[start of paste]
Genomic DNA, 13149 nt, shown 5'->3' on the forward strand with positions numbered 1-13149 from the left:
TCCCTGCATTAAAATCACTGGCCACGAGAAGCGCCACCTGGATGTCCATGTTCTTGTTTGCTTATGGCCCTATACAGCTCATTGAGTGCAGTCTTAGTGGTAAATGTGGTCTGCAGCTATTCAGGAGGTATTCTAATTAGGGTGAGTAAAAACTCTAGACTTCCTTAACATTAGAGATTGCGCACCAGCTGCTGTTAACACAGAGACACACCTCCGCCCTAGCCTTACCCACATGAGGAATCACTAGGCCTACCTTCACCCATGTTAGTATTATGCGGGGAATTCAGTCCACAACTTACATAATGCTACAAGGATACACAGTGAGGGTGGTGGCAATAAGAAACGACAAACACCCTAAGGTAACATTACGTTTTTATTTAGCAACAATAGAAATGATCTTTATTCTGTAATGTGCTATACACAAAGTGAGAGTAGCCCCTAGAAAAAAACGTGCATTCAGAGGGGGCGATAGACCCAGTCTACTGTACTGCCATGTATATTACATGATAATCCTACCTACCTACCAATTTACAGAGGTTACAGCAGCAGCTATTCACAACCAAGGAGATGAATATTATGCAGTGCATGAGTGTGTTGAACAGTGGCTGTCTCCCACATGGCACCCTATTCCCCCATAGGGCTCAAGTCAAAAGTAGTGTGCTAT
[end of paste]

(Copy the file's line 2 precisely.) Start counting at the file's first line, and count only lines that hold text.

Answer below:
TCCCTGCATTAAAATCACTGGCCACGAGAAGCGCCACCTGGATGTCCATGTTCTTGTTTGCTTATGGCCCTATACAGCTCATTGAGTGCAGTCTTAGTGGTAAATGTGGTCTGCAGCTATTCAGGAGGTATTCTAATTAGGGTGAGTAAAAACTCTAGACTTCCTTAACATTAGAGATTGCGCACCAGCTGCTGTTAACACAGAGACACACCTCCGCCCTAGCCTTACCCACATGAGGAATCACTAGGCCTACCTTCACCCATGTTAGTATTATGCGGGGAATTCAGTCCACAACTTACATAATGCTACAAGGATACACAGTGAGGGTGGTGGCAATAAGAAACGACAAACACCCTAAGGTAACATTACGTTTTTATTTAGCAACAATAGAAATGATCTTTATTCTGTAATGTGCTATACACAAAGTGAGAGTAGCCCCTAGAAAAAAACGTGCATTCAGAGGGGGCGATAGACCCAGTCTACTGTACTGCCATGTATATTACATGATAATCCTACCTACCTACCAATTTACAGAGGTTACAGCAGCAGCTATTCACAACCAAGGAGATGAATATTATGCAGTGCATGAGTGTGTTGAACAGTGGCTGTCTCCCACATGGCACCCTATTCCCCCATAGGGCTCAAGTCAAAAGTAGTGTGCTAT